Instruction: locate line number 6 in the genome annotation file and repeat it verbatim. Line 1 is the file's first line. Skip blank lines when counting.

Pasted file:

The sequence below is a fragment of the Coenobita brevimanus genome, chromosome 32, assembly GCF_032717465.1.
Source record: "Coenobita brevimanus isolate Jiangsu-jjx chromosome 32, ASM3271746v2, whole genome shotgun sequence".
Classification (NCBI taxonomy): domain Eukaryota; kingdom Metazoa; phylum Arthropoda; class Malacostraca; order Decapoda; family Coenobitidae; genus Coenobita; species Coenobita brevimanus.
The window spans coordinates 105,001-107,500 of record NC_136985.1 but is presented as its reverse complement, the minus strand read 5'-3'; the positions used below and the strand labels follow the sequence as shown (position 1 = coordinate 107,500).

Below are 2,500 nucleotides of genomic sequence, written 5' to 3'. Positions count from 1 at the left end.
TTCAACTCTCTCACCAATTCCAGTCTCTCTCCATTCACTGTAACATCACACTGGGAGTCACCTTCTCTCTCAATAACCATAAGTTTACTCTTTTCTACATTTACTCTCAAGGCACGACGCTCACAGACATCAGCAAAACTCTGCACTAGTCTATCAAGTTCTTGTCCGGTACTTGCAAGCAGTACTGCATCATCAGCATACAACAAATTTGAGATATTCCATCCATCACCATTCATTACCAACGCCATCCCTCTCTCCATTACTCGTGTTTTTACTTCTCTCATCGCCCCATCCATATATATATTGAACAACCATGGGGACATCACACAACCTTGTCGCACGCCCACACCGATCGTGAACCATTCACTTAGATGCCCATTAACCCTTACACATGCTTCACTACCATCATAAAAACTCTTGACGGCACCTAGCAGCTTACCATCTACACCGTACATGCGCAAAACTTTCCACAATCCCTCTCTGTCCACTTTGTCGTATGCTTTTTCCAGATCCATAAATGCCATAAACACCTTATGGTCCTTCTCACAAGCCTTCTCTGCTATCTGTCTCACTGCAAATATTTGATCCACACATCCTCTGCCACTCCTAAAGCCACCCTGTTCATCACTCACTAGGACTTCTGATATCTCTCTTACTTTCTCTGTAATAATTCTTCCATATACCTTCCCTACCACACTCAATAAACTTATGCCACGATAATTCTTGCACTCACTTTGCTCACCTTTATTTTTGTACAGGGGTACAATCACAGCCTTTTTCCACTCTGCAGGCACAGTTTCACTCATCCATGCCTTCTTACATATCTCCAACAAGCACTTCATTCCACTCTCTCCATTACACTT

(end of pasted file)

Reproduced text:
TTCAACTCTCTCACCAATTCCAGTCTCTCTCCATTCACTGTAACATCACACTGGGAGTCACCTTCTCTCTCAATAACCATAAGTTTACTCTTTTCTACATTTACTCTCAAGGCACGACGCTCACAGACATCAGCAAAACTCTGCACTAGTCTATCAAGTTCTTGTCCGGTACTTGCAAGCAGTACTGCATCATCAGCATACAACAAATTTGAGATATTCCATCCATCACCATTCATTACCAACGCCATCCCTCTCTCCATTACTCGTGTTTTTACTTCTCTCATCGCCCCATCCATATATATATTGAACAACCATGGGGACATCACACAACCTTGTCGCACGCCCACACCGATCGTGAACCATTCACTTAGATGCCCATTAACCCTTACACATGCTTCACTACCATCATAAAAACTCTTGACGGCACCTAGCAGCTTACCATCTACACCGTACATGCGCAAAACTTTCCACAATCCCTCTCTGTCCACTTTGTCGTATGCTTTTTCCAGATCCATAAATGCCATAAACACCTTATGGTCCTTCTCACAAGCCTTCTCTGCTATCTGTCTCACTGCAAATATTTGATCCACACATCCTCTGCCACTCCTAAAGCCACCCTGTTCATCACTCACTAGGACTTCTGATATCTCTCTTACTTTCTCTGTAATAATTCTTCCATATACCTTCCCTACCACACTCAATAAACTTATGCCACGATAATTCTTGCACTCACTTTGCTCACCTTTATTTTTGTACAGGGGTACAATCACAGCCTTTTTCCACTCTGCAGGCACAGTTTCACTCATCCATGCCTTCTTACATATCTCCAACAAGCACTTCATTCCACTCTCTCCATTACACTT